Maxwell 1 Architecture: The Story So Far


View All Comments

  • jmunjr - Friday, September 19, 2014 - link

    Wish you had done a GTX 970 review as well like many other sites since way more of us care about that card than the 980 since it is cheaper. Reply
  • Gonemad - Friday, September 19, 2014 - link

    Apparently, if I want to run anything under the sun in 1080p cranked to full at 60fps, I will need to get me one GTX 980 and a suitable system to run with it, and forget mid-ranged priced cards.

    That should put an huge hole in my wallet.

    Oh yes, the others can run stuff at 1080p, but you have to keep tweaking drivers, turning AA on, turning AA off, what a chore. And the milennar joke, yes it RUNS Crysis, at the resolution I'd like.

    Didn't, by any chance, the card actually benefit of being fabricated at 28nm, by spreading its heat over a larger area? If the whole thing, hipothetically, just shrunk to 14nm, wouldn't all that 165W of power would be dissipated over a smaller area (1/4 area?), and this thing would hit the throttle and stay there?

    Or by being made smaller, it would actually dissipate even less heat and still get faster?
  • Yojimbo - Friday, September 19, 2014 - link

    I think that it depends on the process. If Dennard scaling were to be in effect, then it should dissipate proportionally less heat. But to my understanding, Dennard scaling has broken down somewhat in recent years, and so I think heat density could be a concern. However, I don't know if it would be accurate to say that the chip benefited from the 28nm process, since I think it was originally designed with the 20nm process in mind, and the problem with putting the chip on that process had to do with the cost and yields. So, presumably, the heat dissipation issues were already worked out for that process..? Reply
  • AnnonymousCoward - Friday, September 26, 2014 - link

    The die size doesn't really matter for heat dissipation when the external heat sink is the same size; the thermal resistance from die to heat sink would be similar. Reply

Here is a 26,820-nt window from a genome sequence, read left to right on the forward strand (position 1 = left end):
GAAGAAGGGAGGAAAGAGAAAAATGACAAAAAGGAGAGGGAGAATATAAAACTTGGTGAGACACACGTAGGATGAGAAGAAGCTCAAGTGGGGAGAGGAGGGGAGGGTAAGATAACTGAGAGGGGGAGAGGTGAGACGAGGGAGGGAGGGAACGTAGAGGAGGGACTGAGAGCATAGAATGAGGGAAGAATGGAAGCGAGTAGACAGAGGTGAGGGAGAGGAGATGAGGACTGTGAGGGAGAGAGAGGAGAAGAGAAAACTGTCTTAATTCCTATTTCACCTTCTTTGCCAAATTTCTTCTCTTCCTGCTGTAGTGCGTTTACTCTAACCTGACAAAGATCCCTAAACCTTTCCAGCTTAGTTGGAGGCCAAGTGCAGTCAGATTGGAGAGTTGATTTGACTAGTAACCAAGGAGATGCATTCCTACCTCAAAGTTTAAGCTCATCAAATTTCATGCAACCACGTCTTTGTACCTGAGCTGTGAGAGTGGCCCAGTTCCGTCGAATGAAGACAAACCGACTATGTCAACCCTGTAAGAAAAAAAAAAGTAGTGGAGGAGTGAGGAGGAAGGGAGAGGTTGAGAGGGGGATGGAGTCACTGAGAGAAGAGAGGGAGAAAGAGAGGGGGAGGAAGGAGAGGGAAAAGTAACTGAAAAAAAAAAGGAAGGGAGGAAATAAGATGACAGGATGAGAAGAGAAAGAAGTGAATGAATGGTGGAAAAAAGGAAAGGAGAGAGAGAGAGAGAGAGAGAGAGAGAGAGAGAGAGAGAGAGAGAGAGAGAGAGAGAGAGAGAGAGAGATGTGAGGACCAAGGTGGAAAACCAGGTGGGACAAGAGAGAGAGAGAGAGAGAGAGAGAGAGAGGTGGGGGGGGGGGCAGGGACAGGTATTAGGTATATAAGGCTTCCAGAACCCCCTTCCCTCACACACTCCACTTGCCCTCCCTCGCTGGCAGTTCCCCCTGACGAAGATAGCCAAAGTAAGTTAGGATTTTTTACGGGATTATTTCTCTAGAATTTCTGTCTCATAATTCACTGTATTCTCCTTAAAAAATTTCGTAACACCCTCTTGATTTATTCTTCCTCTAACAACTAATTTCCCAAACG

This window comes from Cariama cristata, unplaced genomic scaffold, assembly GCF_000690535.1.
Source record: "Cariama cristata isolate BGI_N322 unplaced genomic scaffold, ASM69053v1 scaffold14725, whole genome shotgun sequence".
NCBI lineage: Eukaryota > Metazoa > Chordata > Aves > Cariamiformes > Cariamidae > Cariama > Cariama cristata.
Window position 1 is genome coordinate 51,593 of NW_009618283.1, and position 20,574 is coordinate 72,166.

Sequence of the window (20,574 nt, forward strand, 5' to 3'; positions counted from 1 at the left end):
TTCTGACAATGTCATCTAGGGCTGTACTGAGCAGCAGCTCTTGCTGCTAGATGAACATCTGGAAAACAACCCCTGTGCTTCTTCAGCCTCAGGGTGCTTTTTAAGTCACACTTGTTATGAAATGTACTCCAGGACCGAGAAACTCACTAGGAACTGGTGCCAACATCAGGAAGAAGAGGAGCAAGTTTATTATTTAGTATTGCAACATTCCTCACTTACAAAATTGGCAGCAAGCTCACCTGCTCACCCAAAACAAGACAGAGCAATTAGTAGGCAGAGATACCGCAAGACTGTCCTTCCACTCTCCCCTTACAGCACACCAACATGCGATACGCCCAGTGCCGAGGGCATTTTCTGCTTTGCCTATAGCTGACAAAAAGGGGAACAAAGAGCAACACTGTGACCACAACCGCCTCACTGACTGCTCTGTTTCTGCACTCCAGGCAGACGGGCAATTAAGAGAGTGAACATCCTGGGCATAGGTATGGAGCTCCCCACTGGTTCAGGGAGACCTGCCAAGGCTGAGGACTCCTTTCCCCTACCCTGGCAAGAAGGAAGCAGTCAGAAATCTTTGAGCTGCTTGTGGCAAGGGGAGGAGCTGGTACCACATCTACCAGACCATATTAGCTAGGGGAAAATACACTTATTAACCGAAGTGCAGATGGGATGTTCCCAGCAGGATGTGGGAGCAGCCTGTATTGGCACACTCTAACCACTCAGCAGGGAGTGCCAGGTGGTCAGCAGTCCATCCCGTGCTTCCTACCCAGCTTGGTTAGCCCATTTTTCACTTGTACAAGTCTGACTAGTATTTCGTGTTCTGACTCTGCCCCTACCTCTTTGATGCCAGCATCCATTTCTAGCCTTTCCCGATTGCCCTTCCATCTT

• danjw - Friday, September 19, 2014 - link

    I would love to see these built on Intel's 14nm process or even the 22nm. I think both Nvidia and AMD aren't comfortable letting Intel look at their technology, despite NDAs and firewalls that would be a part of any such agreement.

    Anyway, thanks for the great review Ryan.
  • Yojimbo - Friday, September 19, 2014 - link

    Well, if one goes by Jen-Hsun Huang's (Nvidia's CEO) comments of a year or two ago, Nvidia would have liked Intel to manufacture their SOCs for them, but it seems Intel was unwilling. I don't see why they would be willing to have them manufacture SOCs and not GPUs being that at that time they must have already had the plan to put their desktop GPU technology into their SOCs, unless the one year delay between the parts makes a difference. Reply
  • r13j13r13 - Friday, September 19, 2014 - link

    hasta que no salga la serie 300 de AMD con soporte nativo para directx 12 Reply
  • Arakageeta - Friday, September 19, 2014 - link

    No interpretation of the compute graphs whatsoever? Could you at least report the output of CUDA's deviceQuery tool? Reply
  • texasti89 - Friday, September 19, 2014 - link

    I'm truly impressed with this new line of GPUs. To be able to acheive this leap on efficiency using the same transistor feature size is a great incremental achievement. Bravo TSMC & Nvidia. I feel comfortable to think that we will soon get this amazing 980 performance level on game laptops once we scale technology to the 10nm process. Keep up the great work. Reply
  • stateofstatic - Friday, September 19, 2014 - link

    Spoiler alert: Intel is building a new fab in Hillsboro, OR specifically for this purpose... Reply